As we become more and more of an indoor nation, nicely insulated
from the vicissitudes of winter, we also seem to have become more and
more obsessed by the weather, and so it is that Feb. 2 is Groundhog
Only nitpickers insist that it should properly be called the much
more mellifluous Candlemas Day.
The early German settlers in Pennsylvania brought with them a
tradition regarding hedgehogs.
There being no hedgehogs in the New
World, the much larger groundhog would have to do.
As a former defense
secretary might have said, sometimes you have to work with the rodent
you have rather than the rodent you want.
The tradition was that if the groundhog emerged from his burrow and
saw his shadow, there would be six more weeks of winter weather.
the day was overcast and the groundhog saw no shadow, spring was right
around the corner.
Groundhog Day was most famously celebrated in Punxsutawney, Pa.,
where let's face it midwinter diversion is at a premium, and the
Feb. 2 appearance of Phil the Groundhog became the occasion for a big
The observance might have remained relatively local except for the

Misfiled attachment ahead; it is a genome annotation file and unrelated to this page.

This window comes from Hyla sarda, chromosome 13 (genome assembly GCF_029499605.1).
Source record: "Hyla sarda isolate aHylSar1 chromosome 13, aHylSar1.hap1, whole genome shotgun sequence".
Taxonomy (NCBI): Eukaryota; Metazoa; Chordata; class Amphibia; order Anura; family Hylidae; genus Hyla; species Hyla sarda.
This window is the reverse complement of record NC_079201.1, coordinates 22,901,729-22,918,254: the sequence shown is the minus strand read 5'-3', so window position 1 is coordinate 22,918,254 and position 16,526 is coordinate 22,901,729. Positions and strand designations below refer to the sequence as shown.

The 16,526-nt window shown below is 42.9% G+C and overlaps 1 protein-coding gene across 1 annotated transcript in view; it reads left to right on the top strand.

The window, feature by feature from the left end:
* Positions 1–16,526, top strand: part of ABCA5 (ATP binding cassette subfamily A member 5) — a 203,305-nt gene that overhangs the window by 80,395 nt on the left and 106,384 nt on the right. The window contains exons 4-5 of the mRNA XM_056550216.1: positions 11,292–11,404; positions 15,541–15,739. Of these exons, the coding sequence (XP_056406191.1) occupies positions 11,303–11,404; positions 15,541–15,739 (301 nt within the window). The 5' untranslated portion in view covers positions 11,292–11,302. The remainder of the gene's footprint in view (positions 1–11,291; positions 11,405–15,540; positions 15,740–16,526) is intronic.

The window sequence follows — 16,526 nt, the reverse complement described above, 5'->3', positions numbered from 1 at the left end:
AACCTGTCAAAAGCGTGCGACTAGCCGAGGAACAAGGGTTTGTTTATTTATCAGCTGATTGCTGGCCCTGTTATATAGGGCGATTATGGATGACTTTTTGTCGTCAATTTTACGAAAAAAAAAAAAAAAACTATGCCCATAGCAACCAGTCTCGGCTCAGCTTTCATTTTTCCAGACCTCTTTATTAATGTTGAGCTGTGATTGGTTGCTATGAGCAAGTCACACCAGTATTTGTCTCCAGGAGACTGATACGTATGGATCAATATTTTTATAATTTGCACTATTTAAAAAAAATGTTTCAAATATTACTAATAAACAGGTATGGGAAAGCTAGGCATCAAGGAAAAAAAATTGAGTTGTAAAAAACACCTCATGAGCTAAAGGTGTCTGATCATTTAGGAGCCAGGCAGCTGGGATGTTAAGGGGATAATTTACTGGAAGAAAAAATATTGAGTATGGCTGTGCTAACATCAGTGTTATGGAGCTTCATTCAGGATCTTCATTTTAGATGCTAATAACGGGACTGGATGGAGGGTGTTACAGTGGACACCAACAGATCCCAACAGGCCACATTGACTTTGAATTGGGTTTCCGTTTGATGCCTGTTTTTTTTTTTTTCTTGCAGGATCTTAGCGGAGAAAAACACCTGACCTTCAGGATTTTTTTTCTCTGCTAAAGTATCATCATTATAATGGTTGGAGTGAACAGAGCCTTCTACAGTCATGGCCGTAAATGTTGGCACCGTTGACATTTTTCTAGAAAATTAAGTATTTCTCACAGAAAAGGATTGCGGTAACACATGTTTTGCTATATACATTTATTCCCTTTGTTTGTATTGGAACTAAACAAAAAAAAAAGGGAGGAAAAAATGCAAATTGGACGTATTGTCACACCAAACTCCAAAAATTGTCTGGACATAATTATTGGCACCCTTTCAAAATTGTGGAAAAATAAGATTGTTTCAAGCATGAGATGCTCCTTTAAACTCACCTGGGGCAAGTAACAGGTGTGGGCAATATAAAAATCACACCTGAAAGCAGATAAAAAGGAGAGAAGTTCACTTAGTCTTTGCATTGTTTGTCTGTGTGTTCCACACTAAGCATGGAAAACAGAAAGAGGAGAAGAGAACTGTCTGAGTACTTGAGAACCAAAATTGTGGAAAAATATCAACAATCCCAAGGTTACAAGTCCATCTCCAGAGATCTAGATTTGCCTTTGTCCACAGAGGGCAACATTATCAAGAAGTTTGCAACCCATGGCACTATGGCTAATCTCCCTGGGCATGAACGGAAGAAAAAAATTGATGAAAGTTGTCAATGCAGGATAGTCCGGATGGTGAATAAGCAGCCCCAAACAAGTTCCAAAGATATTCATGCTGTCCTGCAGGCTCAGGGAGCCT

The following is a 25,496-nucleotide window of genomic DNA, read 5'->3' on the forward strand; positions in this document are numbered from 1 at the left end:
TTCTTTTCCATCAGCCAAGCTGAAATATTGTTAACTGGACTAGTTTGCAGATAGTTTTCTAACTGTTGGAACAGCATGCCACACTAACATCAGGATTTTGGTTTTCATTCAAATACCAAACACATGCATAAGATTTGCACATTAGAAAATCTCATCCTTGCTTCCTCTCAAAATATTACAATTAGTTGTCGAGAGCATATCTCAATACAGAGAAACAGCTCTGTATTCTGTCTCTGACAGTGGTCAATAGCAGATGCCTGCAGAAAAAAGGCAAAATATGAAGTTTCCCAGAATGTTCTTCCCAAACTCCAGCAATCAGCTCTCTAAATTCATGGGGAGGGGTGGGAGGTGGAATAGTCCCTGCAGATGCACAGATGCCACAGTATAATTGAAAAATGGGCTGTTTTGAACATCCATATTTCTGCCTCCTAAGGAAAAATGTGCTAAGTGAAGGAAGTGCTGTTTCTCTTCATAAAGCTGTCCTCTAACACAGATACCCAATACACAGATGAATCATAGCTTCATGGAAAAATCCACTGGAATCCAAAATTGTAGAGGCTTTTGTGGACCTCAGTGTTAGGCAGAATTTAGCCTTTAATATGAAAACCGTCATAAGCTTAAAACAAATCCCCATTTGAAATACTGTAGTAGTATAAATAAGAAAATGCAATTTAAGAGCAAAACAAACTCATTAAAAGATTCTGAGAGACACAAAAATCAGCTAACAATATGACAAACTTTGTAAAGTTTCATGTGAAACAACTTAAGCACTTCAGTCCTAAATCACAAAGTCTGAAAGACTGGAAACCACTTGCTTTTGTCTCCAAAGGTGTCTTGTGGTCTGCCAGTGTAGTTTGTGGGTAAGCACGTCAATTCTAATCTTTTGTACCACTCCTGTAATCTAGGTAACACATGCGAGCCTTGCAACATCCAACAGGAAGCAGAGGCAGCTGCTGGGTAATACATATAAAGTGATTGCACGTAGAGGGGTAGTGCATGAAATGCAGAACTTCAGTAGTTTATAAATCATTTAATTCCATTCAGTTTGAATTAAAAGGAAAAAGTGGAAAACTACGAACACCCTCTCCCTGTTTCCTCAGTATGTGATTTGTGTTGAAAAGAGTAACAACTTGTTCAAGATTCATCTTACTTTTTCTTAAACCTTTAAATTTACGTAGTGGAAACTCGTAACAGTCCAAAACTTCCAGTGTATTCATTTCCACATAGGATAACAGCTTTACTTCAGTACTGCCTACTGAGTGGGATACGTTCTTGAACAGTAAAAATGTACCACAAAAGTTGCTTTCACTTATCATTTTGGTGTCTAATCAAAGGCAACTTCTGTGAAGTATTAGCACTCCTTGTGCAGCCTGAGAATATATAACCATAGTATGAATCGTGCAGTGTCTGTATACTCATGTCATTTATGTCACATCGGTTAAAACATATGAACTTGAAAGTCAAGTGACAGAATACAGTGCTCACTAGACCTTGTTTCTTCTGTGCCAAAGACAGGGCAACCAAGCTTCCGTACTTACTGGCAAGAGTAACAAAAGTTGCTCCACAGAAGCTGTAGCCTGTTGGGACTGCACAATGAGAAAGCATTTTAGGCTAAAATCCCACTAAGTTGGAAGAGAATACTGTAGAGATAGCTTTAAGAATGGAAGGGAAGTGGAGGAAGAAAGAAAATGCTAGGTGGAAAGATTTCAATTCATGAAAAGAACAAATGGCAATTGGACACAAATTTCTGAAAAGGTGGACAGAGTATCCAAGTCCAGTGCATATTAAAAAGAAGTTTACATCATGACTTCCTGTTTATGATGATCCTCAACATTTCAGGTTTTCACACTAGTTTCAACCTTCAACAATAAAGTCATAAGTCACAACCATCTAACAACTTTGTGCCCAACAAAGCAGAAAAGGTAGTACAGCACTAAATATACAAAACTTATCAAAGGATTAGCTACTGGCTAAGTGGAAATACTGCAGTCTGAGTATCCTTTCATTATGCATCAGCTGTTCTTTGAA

appearance in 1993 of an oddly compelling movie starring Bill Murray
called ``Groundhog Day.''
Murray, as an obnoxiously self-centered TV
weatherman, is dispatched to Punxsutawney to cover the festivities,
but becomes trapped there and is condemned to live the same day over
and over and over again until he learns generosity and compassion,
naps out of the time loop and is rewarded with Andie McDowell.
In short order, Punxsutawney Phil was certified as a minor American
icon by appearing on ``Oprah,'' and the expression ``groundhog day''
had become universally understood shorthand for numbing repetition.
Could an educated nation embrace a pagan custom rooted in the
Teutonic tribes of Northern Europe that attributes meteorological
skills to a drowsy rodent rousted out of winter hibernation?
This is such a wonderful country.
(Distributed by Scripps Howard News Service,